Lloyds accused of devaluing business property to force customers into default

13 July 2015

It’s been reported that a number of Lloyds Bank business customers have wrongly been put into default after their property and commercial assets were undervalued by the bank.

In the Banking Report 2015 by Manchester Law firm, Berg, it is claimed Lloyd’s ulterior motive was to essentially wash their hands of the struggling businesses in order to save money and improve profit. By lowering property valuations (and putting customers in breach of the loan to value (LTV)), companies would be unable to pay off the loans, putting them at risk of going into administration or going bust. The report suggests the bank would be in a better position if loans default:

“If the business with the facility were to default or become insolvent, the bank could remove it from the list of assets on its balance sheet, thereby reducing, quite drastically, the amount of revenue it must hold. That releases much needed cash to the bank to reinvest elsewhere at significantly higher profit margins.”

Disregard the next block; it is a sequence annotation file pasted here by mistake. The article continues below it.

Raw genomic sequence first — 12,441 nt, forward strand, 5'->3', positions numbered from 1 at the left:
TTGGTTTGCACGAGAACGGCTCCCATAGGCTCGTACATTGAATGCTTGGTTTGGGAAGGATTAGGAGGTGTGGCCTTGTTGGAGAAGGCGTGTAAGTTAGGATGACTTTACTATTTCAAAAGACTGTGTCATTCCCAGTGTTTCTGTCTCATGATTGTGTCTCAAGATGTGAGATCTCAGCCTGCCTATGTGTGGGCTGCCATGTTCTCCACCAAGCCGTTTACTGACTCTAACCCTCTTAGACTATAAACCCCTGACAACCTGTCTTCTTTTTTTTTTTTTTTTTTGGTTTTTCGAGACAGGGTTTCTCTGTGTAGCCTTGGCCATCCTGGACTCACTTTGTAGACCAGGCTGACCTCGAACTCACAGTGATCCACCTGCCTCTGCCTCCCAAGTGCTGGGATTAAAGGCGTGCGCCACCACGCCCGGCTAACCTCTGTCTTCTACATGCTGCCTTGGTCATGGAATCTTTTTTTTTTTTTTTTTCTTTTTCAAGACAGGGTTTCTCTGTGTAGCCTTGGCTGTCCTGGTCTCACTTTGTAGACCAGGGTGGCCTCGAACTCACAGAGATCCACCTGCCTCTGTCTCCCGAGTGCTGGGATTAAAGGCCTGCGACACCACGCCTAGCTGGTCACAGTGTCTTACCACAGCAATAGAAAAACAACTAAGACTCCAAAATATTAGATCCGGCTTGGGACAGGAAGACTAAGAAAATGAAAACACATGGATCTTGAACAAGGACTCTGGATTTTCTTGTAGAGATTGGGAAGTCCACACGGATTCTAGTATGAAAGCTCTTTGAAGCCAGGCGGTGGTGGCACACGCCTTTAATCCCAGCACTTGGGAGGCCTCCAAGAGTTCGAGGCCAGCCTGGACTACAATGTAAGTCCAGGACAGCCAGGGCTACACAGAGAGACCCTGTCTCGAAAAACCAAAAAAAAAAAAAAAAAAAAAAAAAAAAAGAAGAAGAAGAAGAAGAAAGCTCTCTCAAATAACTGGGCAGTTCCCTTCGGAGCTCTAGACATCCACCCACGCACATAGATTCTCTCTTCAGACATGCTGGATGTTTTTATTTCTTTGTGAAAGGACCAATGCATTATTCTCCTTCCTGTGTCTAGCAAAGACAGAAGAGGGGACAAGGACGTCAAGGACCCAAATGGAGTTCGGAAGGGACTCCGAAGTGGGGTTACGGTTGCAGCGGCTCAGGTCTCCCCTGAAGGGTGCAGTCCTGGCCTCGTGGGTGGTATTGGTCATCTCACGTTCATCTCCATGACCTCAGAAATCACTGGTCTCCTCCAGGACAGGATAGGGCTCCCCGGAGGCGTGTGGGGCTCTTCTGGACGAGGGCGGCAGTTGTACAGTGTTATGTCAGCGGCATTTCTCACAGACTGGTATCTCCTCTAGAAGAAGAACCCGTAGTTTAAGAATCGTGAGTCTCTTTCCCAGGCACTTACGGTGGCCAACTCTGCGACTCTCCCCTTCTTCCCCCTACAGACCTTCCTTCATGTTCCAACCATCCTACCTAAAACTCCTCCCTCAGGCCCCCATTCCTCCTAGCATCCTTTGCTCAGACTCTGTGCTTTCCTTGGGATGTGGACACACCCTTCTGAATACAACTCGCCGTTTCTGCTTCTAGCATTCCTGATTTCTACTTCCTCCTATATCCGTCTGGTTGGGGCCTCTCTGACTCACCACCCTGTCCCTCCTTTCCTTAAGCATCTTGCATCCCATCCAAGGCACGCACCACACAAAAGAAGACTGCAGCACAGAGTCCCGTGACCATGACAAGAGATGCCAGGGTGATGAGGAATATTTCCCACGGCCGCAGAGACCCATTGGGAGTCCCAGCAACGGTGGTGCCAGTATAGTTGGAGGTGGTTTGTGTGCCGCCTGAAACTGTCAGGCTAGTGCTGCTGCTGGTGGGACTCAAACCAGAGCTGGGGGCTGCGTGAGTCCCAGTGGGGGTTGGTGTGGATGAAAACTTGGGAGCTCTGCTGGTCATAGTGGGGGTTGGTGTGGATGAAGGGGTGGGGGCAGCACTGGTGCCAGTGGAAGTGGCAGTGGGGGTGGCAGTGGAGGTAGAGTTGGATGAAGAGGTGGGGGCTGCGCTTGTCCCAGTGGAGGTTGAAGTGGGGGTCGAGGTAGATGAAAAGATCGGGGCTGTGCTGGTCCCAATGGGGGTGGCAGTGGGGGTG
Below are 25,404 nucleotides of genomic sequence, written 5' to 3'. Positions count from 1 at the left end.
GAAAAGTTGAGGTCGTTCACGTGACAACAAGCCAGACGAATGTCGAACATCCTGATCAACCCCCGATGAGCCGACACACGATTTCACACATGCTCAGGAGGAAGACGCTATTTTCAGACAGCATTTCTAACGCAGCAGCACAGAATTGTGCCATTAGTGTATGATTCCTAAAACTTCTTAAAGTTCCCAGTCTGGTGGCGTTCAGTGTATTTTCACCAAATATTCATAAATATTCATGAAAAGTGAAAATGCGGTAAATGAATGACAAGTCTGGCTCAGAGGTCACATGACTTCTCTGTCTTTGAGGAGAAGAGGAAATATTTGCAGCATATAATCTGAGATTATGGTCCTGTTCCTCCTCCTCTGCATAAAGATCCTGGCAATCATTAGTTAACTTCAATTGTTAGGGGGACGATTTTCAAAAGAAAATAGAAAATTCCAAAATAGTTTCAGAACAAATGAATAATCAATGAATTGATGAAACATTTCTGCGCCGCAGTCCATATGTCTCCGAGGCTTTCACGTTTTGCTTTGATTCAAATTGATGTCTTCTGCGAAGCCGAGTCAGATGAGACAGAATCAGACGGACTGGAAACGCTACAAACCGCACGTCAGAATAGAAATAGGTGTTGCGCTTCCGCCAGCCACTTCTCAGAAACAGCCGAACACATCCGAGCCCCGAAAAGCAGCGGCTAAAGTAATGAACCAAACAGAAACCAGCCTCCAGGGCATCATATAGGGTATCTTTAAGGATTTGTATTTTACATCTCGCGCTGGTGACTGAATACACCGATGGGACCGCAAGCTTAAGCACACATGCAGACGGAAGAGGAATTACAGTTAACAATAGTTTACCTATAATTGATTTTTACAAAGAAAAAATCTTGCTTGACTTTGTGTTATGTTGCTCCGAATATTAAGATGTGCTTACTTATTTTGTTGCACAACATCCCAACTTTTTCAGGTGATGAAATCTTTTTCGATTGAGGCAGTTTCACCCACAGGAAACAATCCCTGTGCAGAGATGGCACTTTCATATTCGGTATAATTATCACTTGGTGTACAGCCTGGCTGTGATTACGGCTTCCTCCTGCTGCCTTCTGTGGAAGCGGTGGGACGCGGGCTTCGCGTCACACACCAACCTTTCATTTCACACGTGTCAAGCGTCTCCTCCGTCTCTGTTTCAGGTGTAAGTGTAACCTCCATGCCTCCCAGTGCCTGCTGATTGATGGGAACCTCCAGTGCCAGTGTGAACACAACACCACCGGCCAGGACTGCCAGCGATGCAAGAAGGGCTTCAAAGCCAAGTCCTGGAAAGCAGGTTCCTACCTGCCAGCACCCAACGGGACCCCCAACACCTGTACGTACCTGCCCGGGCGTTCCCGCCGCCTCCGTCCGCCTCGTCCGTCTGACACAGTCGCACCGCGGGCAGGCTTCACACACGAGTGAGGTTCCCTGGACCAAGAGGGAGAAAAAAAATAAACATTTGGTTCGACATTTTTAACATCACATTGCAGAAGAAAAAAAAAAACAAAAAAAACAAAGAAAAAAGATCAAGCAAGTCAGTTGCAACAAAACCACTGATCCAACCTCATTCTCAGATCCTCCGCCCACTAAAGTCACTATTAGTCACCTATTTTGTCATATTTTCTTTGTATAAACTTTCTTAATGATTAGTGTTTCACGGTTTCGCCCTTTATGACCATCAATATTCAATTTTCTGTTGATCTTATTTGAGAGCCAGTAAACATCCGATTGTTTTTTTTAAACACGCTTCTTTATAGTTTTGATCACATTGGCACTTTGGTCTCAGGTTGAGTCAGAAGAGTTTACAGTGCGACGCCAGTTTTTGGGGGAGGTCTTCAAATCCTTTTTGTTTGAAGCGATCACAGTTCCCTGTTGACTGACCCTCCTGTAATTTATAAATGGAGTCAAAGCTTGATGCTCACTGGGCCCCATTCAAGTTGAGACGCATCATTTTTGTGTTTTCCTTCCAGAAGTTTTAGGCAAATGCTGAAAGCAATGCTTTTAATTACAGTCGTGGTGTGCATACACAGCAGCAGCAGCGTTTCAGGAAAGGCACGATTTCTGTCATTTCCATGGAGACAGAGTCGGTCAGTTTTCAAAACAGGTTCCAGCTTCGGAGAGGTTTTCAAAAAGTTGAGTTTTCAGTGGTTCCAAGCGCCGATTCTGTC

To request the free full report, visit Berg’s website. The report also looks at the current relationship between banks and SMEs, taking into account previous mis-selling practices and lending issues faced by the business community as well as insights on the future of bank lending.

Lloyds has denied all claims of wrongdoing and suggests the actions they are accused of would actually harm their position, making the claims nonsensical. A spokesperson said the bank would “not benefit in any way from falsifying values”. 

Over the last year and a half, there have been ongoing claims against another major bank, RBS, and its handling of business customers, with accusations that the bank forced companies to go bust to improve its own finances. Its Global Restructuring Group (GRG) has since been shut down following investigations.

Managing Partner of Berg, Alison Loveday, recently spoke about the banks’ mis-selling swaps scandal at our networking events hosted in Manchester and London. Browse her presentation from February here. Loveday also spoke on BBC Breakfast back in 2013 about the scandal and the subsequent fine of £390 million issued to RBS.